It’s true that things don’t have the same quality as they once did. They aren’t as hardy or “solid” as you might like to call it as they used to be. Choices were fewer, and the option you had was built to last.
People don’t repair; they just throw away to buy new again
It’s nice to see businesses and community organisations set up repair cafes or shops for specific types of repairs around the world. People are slowly starting to wake up.
But when you can buy a kettle for $10 at Target, if it lasts a year, great! If not, it’s okay; it only cost you the price of two takeaway coffees.
This is the mentality of most people, and when it’s so readily available and you’re on a budget, how can you pass up that opportunity right? I honestly don’t blame them.
It’s all about looking at it from a broader and global perspective, this great clip explains it so well.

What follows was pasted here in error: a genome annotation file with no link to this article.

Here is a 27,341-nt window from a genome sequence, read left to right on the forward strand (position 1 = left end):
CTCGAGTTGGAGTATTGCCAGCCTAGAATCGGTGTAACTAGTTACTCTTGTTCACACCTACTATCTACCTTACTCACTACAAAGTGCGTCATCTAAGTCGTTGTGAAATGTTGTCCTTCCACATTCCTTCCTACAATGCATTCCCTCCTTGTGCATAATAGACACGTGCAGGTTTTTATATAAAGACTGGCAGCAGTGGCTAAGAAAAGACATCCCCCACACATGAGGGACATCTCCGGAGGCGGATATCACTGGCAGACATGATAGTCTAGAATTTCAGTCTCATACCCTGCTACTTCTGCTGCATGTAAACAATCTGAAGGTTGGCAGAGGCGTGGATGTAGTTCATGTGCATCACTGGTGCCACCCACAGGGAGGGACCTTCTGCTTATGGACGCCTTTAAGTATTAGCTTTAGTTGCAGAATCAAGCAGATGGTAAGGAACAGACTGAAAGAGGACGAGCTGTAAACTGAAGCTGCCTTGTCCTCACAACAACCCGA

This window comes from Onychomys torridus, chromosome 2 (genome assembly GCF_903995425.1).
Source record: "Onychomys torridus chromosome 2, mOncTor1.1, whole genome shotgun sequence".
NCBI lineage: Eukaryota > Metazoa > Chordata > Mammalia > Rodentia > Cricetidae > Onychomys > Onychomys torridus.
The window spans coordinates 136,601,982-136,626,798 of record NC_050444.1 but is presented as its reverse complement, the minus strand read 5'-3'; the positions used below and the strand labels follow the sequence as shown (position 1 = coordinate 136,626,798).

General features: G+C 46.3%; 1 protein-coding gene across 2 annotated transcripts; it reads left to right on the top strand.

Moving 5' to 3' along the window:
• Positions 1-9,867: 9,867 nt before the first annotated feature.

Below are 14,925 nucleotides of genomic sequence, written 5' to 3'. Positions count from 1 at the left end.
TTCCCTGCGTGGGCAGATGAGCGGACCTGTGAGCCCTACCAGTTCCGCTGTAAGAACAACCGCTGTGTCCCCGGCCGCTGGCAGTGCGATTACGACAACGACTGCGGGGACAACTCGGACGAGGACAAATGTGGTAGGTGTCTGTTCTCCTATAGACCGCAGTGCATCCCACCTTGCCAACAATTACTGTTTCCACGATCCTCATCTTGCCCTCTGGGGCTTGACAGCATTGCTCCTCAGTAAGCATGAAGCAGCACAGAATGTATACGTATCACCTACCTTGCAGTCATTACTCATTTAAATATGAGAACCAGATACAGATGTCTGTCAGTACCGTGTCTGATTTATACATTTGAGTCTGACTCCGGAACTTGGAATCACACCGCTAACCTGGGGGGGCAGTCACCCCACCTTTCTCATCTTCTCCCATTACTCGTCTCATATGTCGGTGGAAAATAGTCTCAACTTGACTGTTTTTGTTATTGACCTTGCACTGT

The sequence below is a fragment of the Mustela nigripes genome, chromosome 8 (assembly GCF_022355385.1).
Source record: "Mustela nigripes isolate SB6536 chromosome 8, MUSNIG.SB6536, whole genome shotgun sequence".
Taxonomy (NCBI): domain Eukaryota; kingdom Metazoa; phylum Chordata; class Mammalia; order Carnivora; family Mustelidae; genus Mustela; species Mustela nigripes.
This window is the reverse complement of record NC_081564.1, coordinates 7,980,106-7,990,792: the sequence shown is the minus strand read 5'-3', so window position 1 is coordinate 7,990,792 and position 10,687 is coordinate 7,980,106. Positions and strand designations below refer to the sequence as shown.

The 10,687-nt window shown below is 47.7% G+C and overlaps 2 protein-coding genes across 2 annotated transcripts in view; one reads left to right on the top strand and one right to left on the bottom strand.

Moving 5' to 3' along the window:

With the way that this video explains it, why would you ever want to throw anything away? Because it was cheap? Because it has a hole and you can’t be bothered to stitch it up? Or maybe the leg has unscrewed from a chair, and you have no clue how to piece it back together?
Companies make cheap things because they know that we will buy them. When we stop supporting them by boycotting unethical production of goods, we give them less power to keep doing what they’re doing.
As each generation goes by, people are less interested in being able to do simple repairs at home when they can simply buy it new.
My parent’s generation (from my experience), were taught how to sew, build basic furniture, cook, clean, fix a blocked toilet, paint walls, build things and look after their gardens.
The older I get, I see the generations after me too busy to do any of that stuff. They would rather pay someone else to do it then acquire the skill themselves. They simply don’t have the interest.
The importance of buying only what you need
Everything we buy today, do we consider the end of that product life cycle? And how does that shift our mentality?
If you went out to buy a t-shirt, are you at all thinking about what will happen to that t-shirt once you no longer choose to wear it? If we started shifting our thoughts to see it long term and take ownership of the story of that product, how would that change our buying decisions?